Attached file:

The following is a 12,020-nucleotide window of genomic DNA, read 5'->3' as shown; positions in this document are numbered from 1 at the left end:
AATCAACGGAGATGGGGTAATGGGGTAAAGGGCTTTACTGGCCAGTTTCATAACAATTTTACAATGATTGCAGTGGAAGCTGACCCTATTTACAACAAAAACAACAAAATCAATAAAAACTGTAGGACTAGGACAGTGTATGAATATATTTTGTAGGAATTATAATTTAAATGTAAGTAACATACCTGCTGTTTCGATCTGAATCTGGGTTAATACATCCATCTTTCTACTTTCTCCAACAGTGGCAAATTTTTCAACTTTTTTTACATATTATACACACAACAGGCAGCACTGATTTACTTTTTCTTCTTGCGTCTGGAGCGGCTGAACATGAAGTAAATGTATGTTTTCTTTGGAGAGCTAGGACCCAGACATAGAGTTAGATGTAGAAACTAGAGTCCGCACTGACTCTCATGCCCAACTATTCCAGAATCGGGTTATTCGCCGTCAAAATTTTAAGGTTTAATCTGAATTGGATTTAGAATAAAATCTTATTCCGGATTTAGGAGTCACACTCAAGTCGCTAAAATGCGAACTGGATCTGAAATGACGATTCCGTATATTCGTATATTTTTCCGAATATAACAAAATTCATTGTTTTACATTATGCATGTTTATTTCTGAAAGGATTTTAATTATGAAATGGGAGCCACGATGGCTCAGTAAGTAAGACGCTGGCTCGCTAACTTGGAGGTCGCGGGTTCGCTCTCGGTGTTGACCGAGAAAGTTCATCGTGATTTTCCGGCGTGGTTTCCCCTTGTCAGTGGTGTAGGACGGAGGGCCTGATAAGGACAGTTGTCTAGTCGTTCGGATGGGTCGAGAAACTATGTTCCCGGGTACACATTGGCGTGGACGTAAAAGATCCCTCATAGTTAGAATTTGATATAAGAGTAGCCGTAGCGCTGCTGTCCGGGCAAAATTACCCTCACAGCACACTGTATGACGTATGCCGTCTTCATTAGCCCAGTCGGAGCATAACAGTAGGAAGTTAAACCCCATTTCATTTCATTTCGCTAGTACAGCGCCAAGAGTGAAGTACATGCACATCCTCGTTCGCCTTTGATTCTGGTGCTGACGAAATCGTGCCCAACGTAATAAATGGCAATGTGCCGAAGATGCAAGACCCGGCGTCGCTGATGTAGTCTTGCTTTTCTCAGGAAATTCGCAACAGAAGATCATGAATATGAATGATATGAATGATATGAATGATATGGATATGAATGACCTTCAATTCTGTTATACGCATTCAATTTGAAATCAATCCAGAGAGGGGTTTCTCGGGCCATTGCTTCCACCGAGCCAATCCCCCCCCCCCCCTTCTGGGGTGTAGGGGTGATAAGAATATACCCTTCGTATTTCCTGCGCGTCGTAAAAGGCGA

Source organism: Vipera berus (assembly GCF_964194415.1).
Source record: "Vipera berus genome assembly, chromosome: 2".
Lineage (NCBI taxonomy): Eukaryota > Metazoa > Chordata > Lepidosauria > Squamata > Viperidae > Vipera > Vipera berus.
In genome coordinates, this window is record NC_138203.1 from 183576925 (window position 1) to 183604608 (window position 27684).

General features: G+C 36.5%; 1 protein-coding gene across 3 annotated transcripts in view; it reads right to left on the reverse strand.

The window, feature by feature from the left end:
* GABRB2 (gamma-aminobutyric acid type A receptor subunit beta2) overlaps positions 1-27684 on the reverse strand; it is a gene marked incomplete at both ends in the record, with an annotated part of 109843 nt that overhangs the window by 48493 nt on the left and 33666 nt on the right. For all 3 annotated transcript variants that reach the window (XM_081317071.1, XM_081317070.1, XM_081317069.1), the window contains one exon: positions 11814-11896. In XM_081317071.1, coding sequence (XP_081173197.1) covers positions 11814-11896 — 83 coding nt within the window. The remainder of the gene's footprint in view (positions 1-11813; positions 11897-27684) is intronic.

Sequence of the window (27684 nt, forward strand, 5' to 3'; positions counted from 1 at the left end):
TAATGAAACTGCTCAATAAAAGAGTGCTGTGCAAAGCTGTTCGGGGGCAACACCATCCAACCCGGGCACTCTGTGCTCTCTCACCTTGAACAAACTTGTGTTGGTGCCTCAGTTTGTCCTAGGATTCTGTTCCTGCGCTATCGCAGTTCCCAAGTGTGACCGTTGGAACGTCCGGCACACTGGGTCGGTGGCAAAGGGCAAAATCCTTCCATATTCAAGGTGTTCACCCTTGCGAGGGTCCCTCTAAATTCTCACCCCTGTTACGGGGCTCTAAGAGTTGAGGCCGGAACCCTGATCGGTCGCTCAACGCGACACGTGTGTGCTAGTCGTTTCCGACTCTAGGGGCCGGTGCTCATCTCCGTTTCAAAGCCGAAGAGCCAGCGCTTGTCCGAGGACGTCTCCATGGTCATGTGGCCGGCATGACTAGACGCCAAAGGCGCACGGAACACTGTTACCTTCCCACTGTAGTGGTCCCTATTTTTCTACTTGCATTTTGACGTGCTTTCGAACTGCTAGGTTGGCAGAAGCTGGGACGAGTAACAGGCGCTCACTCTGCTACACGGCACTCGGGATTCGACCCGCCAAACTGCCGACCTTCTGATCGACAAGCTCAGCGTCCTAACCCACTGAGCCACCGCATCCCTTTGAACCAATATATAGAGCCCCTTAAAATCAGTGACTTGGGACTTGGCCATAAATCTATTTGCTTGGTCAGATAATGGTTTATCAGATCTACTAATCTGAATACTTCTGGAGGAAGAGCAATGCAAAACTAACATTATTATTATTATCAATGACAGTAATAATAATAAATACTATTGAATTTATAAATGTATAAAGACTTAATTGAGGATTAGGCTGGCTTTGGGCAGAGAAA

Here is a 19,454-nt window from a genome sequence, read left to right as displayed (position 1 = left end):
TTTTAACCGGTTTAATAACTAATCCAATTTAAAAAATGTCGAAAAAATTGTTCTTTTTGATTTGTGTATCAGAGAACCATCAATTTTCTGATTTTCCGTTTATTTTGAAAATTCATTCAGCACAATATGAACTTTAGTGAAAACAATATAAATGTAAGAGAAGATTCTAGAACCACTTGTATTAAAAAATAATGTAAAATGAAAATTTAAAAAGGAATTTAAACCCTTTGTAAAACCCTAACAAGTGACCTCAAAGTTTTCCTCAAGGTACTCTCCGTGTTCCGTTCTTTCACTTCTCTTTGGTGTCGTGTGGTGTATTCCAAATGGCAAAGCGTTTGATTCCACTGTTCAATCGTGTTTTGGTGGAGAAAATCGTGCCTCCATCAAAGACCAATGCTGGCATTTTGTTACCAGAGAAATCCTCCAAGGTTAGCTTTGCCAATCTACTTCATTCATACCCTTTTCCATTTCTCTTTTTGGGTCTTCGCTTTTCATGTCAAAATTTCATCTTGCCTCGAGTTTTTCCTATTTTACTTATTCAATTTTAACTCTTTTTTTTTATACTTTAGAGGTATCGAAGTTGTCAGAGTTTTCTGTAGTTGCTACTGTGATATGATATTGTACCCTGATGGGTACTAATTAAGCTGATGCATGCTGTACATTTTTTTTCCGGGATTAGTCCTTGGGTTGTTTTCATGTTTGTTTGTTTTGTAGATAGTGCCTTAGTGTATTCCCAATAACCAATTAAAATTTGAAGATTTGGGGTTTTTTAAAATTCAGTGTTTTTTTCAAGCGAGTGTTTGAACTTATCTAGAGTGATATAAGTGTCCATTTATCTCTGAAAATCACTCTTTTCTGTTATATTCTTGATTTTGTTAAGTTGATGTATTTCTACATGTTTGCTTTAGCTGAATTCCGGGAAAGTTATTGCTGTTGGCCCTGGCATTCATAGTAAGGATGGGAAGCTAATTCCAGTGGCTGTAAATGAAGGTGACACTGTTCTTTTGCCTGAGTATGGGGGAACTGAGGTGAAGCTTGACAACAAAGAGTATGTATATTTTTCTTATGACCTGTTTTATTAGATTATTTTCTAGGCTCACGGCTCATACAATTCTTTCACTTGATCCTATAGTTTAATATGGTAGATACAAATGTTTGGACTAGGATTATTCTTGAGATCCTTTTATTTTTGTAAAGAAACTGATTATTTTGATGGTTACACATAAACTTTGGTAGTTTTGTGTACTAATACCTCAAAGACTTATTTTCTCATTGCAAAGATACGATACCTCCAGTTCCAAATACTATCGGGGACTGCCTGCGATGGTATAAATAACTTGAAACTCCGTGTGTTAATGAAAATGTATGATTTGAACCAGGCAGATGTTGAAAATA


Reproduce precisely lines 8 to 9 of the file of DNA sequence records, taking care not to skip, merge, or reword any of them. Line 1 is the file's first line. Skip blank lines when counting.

The window, feature by feature from the left end:
* GABRB2 (gamma-aminobutyric acid type A receptor subunit beta2) overlaps positions 1-27684 on the reverse strand; it is a gene marked incomplete at both ends in the record, with an annotated part of 109843 nt that overhangs the window by 48493 nt on the left and 33666 nt on the right. For all 3 annotated transcript variants that reach the window (XM_081317071.1, XM_081317070.1, XM_081317069.1), the window contains one exon: positions 11814-11896. In XM_081317071.1, coding sequence (XP_081173197.1) covers positions 11814-11896 — 83 coding nt within the window. The remainder of the gene's footprint in view (positions 1-11813; positions 11897-27684) is intronic.